Nicholas Confessore [Tweet him] who did the failed New York Times hit piece on Tucker Carlson was on Fresh Air yesterday saying that ideas that Carlson
“borrows and sanded down from the far right, are not just, you know, kind of isolated incidents on the show, or things he pops into here, and there. They are a constant theme, a drumbeat spanning hundreds of episodes of the show.”
One thing that particularly annoys Confessore is Noticing the Great Replacement, and saying that “elites in this country are trying to replace Americans with obedient people from what [Carlson] called the Third World.”
Host Dave Davies played a montage of all the times Carlson repeated this unapproved thought:
Tucker Carlson: They can embrace the issues the middle class cares about. Or they can import an entirely new electorate from the third world and change the demographics of the US so completely, they'll never lose again. Democrats know if they import enough new voters, they'll be able to run the country forever. Dramatic demographic change means many Americans don't recognize where they grew up. As with illegal immigration, the long term agenda of refugee resettlement is to bring in future Democratic voters. Illegal Immigrants are the key to their power. The point is to import as many new Democratic voters as possible. The whole point of their immigration policy is to ensure political control replace the populations. This policy is called the great replacement, the replacement of legacy Americans with more obedient people from faraway countries.
And it’s the phrase “Legacy Americans” that particularly irks them. (This means what an earlier generation would have called “regular Americans” and what Peter Brimelow calls the “Historic American Nation”.) [‘Legacy American’ is the latest catchphrase in the racist lexicon, by Tom Mockaitis, The Hill, November 11, 2021]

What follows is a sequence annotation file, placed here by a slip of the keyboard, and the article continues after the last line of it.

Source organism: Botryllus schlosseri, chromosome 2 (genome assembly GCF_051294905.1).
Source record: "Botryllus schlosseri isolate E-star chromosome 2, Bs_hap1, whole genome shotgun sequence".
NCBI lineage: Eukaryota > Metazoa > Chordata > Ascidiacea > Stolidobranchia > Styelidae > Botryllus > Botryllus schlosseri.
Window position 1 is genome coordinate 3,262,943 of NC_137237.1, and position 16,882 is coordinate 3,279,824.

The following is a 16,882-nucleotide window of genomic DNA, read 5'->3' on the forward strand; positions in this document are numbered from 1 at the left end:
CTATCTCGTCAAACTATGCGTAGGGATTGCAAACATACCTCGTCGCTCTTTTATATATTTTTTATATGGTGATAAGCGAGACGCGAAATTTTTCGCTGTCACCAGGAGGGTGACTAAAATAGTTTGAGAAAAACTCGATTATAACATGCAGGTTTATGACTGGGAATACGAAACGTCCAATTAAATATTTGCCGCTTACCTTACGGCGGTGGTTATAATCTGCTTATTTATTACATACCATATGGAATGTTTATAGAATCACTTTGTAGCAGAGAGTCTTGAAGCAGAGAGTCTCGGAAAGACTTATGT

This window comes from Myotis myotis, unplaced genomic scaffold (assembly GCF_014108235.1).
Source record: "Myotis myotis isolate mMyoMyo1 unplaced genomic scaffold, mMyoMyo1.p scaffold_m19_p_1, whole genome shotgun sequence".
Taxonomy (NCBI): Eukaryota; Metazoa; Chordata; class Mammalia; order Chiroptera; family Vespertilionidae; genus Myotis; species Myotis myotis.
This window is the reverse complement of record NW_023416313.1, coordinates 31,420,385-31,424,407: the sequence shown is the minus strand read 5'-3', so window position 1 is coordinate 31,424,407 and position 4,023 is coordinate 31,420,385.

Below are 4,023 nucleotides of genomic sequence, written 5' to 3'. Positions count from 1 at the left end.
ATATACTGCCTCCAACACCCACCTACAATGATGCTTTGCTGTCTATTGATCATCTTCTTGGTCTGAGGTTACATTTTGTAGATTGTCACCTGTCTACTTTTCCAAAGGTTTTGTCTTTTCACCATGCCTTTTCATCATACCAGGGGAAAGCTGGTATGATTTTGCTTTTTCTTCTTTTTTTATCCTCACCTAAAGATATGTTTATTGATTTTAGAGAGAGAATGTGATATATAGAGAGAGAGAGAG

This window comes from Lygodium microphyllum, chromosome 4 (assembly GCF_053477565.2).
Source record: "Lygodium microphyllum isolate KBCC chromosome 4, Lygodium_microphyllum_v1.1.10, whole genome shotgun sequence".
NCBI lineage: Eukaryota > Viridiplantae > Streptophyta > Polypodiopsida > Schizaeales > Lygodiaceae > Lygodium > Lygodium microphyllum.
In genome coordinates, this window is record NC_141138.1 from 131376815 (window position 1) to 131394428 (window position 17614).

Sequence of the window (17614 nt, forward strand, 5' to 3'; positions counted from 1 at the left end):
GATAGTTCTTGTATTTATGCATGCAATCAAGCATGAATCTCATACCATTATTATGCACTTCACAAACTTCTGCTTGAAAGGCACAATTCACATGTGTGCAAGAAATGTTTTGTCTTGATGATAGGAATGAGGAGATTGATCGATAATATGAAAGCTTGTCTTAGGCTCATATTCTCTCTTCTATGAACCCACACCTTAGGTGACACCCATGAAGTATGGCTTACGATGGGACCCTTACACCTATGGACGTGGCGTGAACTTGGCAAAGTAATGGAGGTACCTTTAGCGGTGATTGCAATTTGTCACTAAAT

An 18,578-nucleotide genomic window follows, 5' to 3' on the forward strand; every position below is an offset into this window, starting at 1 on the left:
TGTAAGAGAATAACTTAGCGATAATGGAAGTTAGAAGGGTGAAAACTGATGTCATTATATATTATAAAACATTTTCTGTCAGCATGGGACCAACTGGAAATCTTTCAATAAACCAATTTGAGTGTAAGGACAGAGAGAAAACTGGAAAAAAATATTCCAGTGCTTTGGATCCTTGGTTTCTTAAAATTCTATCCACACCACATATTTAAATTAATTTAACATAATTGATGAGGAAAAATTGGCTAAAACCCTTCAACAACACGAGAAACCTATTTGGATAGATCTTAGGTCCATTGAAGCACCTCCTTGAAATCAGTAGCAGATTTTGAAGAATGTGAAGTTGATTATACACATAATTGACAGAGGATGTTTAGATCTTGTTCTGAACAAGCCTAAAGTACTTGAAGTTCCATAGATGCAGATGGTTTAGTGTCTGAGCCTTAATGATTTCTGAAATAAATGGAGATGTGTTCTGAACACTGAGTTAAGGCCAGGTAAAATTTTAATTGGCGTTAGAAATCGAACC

Dave Davies: Tucker Carlson uses the expression legacy Americans, where does that come from? What does it mean?
Nicholas Confessore: Well, we went and looked, we were like, so where does he get that? Where did that come from? We could find no trace of that phrase, in mainstream media, until he started using it, where we found it was far right sites, was VDARE, which is a nativist site also popular with white nationalists with some other corners of the internet. He literally plucked that phrase from the racist, right, and started using it on the air on Fox News. And it means what? You know, it's a little bit of code, right? It doesn't explicitly mean, white Americans, although certainly suggest people who are already here right or have been here for some generations. And it harkens back to an earlier era, Carlson's childhood and mine, when America was not just majority white, but disproportionately and overwhelmingly composed of white citizens. So when I hear legacy Americans, I hear a dog whistle. [Emphases added.]
At the time of the 1965 Immigration Act, American was 90 percent white, 10 percent black, and minority. When Confessore refers to Tucker's childhood and his own, this would be the '70s and early '80s—Carlson was born in 1969, Confessore in 1976—and even since then, the demographic change/ Great Replacement is palpable, not a theory, and supported by mainstream Democrats.
Confessore may be right that we were the first user of the phrase "legacy Americans."
I see, using our "exact phrase" search engine, that the phrase "legacy American" or "legacy Americans" was used 46 times, most often by John Derbyshire, who seems to have been the first person to use it here, during the 2016 campaign, in an a column called America’s Four Political Parties—Two Of Them Hopeless Hispandering Hitler-Hysterics.
Derbyshire described a Sanders/Clinton Univision debate this way:
This debate could accurately be described as a Hispander-a-thon. The moderators were pushing, pushing, pushing for the interests of Latinos over legacy Americans. The candidates, far from pushing back in defense of Anglo-Americans, were pulling where the moderators pushed—helping them promote the narrative, assuring viewers that they were just as enthusiastically on board with the transformation of the U.S.A. into Guatemala North as were the nagging, lisping gringo-haters of Univision.
This excellent piece of rhetoric, by the way, is considerably stronger than anything you're likely to hear on Fox News.
However, even if it's true we used the useful phrase "Legacy Americans" ourselves, it doesn't mean Tucker got it from us. And even if he did, that doesn't mean there's anything wrong with it.
It seems that both "Legacy Americans" and "Great Replacement" represent real things, it's just that Confessore doesn't believe they should be spoken of.